MEPS 182:137-147 (1999)  -  doi:10.3354/meps182137

The phylogenetic relationships of whale-fall vesicomyid clams based on mitochondrial COI DNA sequences

A. R. Baco1,*, C. R. Smith1, A. S. Peek2, G. K. Roderick3, R. C. Vrijenhoek2

1Department of Oceanography, University of Hawaii, 1000 Pope Road, Honolulu, Hawaii 96822, USA
2Center for Theoretical and Applied Genetics, Rutgers University, 71 Dudley Road, New Brunswick, New Jersey 08901-4521, USA
3Center for Conservation Research and Training, University of Hawaii, 3050 Maile Way, Gilmore 409, Honolulu, Hawaii 96822, USA

ABSTRACT: Whale skeletons on the deep-sea floor provide sulfide-rich habitats that may act as stepping stones for the dispersal of animals dependent on chemoautotrophic production. However, the phylogenetic relationships between the faunas of whale falls, hydrothermal vents and colds seeps are not fully evaluated. To examine vesicomyid phylogenetic relationships, we collected 10 vesicomyid clams from 2 whale falls on the California margin, one at 1240 m in the Santa Catalina Basin and one at 960 m on the slope west of San Nicolas Island. We then compared DNA sequences for a portion of the mitochondrial cytochrome c oxidase subunit I gene from the whale-skeleton clams to those from other clam populations in this taxonomically difficult family. Seven adult whale-fall vesicomyids clustered with clams identified as Vesicomya gigas, a species also found near hydrothermal vents in Guaymas Basin (Gulf of California) and Middle Valley (Juan de Fuca Ridge). A single small whale-fall individual clustered with clams identified as Calyptogena kilmeri, a species found at cold seeps in Guaymas Basin, Monterey Bay, and along the Oregon Subduction Zone. A single small whale-fall clam clustered with Calyptogena elongata, a species found in anoxic California basins. Finally, a single adult clam was difficult to assign to any previously examined species group and could represent a new species in the 'gigas/kilmeri' cryptic species complex. With the inclusion of these vesicomyids, whale falls are known to share a total of 16 species with the faunas of deep-sea hydrothermal vents and cold seeps.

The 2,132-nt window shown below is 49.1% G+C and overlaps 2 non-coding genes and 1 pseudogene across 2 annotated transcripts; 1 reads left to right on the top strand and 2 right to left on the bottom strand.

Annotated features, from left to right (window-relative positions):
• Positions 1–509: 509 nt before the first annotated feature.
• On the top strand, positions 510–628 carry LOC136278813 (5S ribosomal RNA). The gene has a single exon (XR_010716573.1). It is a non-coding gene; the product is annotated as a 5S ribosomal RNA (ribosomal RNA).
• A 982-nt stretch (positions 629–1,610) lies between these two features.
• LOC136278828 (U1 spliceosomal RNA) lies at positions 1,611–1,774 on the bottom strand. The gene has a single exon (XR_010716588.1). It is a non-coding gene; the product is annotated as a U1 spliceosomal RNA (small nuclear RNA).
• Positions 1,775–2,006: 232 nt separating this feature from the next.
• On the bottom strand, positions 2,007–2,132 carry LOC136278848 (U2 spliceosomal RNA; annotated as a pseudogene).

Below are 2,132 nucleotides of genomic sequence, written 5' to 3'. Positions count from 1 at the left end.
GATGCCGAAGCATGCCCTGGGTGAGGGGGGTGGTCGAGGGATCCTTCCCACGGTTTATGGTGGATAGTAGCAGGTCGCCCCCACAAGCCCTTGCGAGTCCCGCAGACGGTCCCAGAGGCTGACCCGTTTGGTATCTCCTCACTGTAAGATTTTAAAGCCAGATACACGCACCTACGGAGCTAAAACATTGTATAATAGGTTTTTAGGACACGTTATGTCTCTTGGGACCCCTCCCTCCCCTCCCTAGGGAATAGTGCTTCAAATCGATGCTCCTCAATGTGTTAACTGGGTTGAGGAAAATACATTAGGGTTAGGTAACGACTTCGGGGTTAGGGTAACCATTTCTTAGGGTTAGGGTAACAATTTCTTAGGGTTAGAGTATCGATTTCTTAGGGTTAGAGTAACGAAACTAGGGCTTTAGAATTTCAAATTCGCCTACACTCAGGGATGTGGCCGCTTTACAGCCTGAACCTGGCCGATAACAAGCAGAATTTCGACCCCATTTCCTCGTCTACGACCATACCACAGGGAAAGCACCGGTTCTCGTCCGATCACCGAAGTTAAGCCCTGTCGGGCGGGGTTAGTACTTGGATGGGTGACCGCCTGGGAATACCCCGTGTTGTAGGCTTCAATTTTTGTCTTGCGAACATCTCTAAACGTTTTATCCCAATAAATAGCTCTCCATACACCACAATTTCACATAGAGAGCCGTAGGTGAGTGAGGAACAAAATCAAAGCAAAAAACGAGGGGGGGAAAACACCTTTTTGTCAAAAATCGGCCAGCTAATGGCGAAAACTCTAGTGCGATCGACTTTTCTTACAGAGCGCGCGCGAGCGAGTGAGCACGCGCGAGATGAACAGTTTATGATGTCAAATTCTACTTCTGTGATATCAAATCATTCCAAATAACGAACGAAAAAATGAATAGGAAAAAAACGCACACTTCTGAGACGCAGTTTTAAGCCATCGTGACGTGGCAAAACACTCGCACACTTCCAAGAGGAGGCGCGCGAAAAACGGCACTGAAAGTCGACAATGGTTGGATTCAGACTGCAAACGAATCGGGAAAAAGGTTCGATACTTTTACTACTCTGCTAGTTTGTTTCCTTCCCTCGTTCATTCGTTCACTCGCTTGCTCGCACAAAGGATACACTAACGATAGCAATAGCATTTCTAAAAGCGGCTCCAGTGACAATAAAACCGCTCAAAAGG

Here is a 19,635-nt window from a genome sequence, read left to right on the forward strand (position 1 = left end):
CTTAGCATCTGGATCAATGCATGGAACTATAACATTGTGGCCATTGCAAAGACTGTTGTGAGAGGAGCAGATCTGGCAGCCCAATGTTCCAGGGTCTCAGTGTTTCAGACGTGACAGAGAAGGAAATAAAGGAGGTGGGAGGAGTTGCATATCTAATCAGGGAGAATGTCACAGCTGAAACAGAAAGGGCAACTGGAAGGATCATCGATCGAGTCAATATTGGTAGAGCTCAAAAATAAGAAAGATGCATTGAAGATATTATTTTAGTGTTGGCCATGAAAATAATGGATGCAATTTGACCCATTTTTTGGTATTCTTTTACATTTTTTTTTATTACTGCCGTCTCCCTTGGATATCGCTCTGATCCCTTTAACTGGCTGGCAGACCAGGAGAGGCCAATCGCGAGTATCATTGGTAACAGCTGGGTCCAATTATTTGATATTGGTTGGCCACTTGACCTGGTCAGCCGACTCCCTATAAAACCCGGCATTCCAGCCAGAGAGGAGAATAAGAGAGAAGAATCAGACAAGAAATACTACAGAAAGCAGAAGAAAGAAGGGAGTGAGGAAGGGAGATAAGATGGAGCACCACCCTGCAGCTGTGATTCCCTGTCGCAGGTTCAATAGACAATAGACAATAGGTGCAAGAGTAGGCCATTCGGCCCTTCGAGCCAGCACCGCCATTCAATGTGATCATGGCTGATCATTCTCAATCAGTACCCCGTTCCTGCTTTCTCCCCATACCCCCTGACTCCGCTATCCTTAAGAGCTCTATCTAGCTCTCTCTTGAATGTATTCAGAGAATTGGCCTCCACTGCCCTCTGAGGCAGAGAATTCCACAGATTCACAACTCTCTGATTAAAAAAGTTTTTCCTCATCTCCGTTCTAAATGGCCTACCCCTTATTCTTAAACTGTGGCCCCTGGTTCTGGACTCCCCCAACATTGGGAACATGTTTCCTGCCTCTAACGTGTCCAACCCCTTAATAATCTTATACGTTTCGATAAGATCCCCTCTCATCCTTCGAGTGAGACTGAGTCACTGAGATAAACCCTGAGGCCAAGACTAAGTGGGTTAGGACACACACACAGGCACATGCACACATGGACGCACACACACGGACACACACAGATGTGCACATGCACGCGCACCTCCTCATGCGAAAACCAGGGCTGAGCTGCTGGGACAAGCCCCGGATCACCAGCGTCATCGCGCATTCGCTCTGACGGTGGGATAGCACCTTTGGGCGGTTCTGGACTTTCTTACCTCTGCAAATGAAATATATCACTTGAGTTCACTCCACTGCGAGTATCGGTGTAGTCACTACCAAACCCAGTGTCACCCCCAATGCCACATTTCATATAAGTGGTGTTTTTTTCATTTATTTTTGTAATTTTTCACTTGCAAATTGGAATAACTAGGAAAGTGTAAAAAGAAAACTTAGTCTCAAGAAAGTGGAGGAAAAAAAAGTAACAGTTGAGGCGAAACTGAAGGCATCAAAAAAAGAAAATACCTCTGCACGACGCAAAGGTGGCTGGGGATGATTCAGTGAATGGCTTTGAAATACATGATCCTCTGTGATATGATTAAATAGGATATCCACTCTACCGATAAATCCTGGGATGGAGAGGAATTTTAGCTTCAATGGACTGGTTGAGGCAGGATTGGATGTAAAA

KEY WORDS: Vesicomyid · Whale bones · Deep sea · Phylogeny · Mitochondrial DNA · COI · Hydrothermal vent · Cold seep


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